It's been over 8 months since my sister Sue passed away at the age 48. The shock is gone, but the sorrow catches me by surprise unexpectedly at times, even now. Sue's struggles with MS had changed her personality in many ways, and the way that she dealt with the world, through a veil of chronic illness, didn't always leave her the easiest person to understand or interact with. Her fil took me aside after the funeral and told me I should be relieved at her sudden and painless death. She was beginning to truly become an invalid and he knew that she wouldn't want to live that way. She left this world still walking, talking, laughing and in control of her body and senses. That is a blessing.
I found "Living the Year of Kaddish" almost by accident. I was, as a joke, compiling a list of "Living a Year" memoirs. Seems I'd inadvertently stumbled upon and read several and decided to see just how many had jumped on the intentional living bandwagon. "Living a Year of Kaddish" is thoughtful and poignant and different from the others of this genre in that the author is already living intentionally as an Orthodox Jew. Kaddish is simply an act of intentional worship within that tradition. Kaddish is the Jewish tradition of mourning a close relative; a parent, sibling or child. Goldman, the author, is saying Kaddish for his father. His relationship with his father, like most of ours with our parents, was complex. This has been my problem this past year as well as when my mom passed away. How do we mourn and grieve appropriately those whose death is painful but also, perhaps, because of chronic pain and illness, whether physical or emotional, a relief . Sorrow and guilt get muddled by the relief from obligation.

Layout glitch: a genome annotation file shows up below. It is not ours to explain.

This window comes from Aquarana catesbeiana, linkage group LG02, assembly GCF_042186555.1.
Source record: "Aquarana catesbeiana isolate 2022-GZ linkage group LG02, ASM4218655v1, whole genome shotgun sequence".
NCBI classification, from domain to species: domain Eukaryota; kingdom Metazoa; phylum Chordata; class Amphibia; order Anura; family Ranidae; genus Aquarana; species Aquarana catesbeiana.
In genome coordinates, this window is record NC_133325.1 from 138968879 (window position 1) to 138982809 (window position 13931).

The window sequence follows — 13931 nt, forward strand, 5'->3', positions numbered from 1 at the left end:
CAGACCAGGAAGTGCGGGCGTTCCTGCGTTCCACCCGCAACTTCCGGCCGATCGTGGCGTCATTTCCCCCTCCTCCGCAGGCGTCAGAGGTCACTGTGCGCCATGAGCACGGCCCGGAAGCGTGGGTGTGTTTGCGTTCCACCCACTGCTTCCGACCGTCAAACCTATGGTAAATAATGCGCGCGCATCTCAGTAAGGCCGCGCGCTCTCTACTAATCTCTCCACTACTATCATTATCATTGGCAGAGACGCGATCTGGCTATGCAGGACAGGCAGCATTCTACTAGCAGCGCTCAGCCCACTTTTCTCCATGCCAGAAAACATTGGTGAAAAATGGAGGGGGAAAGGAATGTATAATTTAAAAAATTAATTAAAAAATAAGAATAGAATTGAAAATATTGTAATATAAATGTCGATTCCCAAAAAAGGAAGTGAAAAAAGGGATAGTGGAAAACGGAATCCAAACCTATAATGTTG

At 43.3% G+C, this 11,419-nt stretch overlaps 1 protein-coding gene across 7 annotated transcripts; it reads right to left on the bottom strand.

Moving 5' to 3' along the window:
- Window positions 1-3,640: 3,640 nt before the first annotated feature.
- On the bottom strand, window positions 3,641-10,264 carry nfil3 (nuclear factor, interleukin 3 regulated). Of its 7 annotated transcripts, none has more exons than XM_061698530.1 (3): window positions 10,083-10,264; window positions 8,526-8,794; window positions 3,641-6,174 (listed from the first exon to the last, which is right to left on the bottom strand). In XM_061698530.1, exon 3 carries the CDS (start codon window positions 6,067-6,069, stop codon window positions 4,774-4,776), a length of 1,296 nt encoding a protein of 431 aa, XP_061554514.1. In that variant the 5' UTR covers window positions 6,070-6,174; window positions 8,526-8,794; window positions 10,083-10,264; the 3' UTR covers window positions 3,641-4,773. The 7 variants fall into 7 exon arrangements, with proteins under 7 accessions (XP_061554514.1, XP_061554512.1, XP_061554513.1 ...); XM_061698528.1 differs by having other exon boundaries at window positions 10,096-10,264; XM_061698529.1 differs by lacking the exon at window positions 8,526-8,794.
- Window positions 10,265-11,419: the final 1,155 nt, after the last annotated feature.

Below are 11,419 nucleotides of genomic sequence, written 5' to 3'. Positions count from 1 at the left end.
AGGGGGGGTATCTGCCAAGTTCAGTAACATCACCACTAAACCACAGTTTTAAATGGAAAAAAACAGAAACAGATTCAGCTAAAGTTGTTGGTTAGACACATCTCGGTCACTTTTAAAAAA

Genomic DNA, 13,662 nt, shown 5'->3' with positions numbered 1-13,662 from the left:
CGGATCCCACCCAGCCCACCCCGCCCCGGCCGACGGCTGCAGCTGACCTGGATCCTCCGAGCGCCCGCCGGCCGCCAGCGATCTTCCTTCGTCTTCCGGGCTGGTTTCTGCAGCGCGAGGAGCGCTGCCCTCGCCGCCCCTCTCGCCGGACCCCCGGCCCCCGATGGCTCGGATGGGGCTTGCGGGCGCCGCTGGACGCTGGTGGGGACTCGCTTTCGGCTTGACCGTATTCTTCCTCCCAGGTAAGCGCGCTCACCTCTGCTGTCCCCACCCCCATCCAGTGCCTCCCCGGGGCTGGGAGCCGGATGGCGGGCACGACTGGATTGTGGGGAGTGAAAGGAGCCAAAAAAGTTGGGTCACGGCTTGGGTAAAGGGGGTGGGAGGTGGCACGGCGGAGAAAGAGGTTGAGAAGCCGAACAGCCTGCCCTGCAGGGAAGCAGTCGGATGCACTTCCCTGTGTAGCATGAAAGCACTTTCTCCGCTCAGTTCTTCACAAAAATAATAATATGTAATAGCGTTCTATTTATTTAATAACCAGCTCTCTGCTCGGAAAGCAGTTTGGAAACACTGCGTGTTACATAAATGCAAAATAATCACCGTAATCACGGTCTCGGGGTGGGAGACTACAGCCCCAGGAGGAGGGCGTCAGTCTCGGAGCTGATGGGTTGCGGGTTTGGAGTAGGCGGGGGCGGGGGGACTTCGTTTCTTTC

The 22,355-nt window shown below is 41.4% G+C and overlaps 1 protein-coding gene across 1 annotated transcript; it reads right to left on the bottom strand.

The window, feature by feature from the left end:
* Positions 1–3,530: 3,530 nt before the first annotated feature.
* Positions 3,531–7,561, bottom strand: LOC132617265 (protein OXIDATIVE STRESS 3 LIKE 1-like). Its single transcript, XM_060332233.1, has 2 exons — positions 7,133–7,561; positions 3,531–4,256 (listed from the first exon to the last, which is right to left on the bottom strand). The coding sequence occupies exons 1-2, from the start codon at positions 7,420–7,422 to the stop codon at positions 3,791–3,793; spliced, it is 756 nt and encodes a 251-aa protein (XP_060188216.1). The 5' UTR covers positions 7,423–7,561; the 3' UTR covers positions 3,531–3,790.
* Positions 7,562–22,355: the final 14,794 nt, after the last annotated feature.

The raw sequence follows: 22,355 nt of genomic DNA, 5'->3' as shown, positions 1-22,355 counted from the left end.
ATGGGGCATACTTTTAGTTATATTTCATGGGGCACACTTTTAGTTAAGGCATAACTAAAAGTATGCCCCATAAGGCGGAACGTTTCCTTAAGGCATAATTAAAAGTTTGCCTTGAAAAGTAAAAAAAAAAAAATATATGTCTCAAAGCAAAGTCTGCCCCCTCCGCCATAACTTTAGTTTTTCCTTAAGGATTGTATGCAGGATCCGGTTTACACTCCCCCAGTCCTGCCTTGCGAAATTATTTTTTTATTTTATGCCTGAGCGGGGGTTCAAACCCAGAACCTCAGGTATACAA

Kaddish, a prayer offered with regularity during a specific period of time,offers the solution. A Jew prays the prayer of mourning for a year on the Jewish calendar within the community of a minyon (10 men within the Orthodox tradition) each morning, noon and evening. Throughout and at the end of Kaddish, the community resounds with "Amen." Goldman speaks about those he met through praying Kaddish throughout the year. Those praying for their own families, for someone else's family, for the millions who died during the horror of the Holocaust and had no one to pray Kaddish for them. I envy this tradition. A form. Substance. A daily act and ritual that defines and justifies the grief and sorrow one has over a painful loss. A time and sequence. A community that mourns with those who are mourning. Sweet comfort.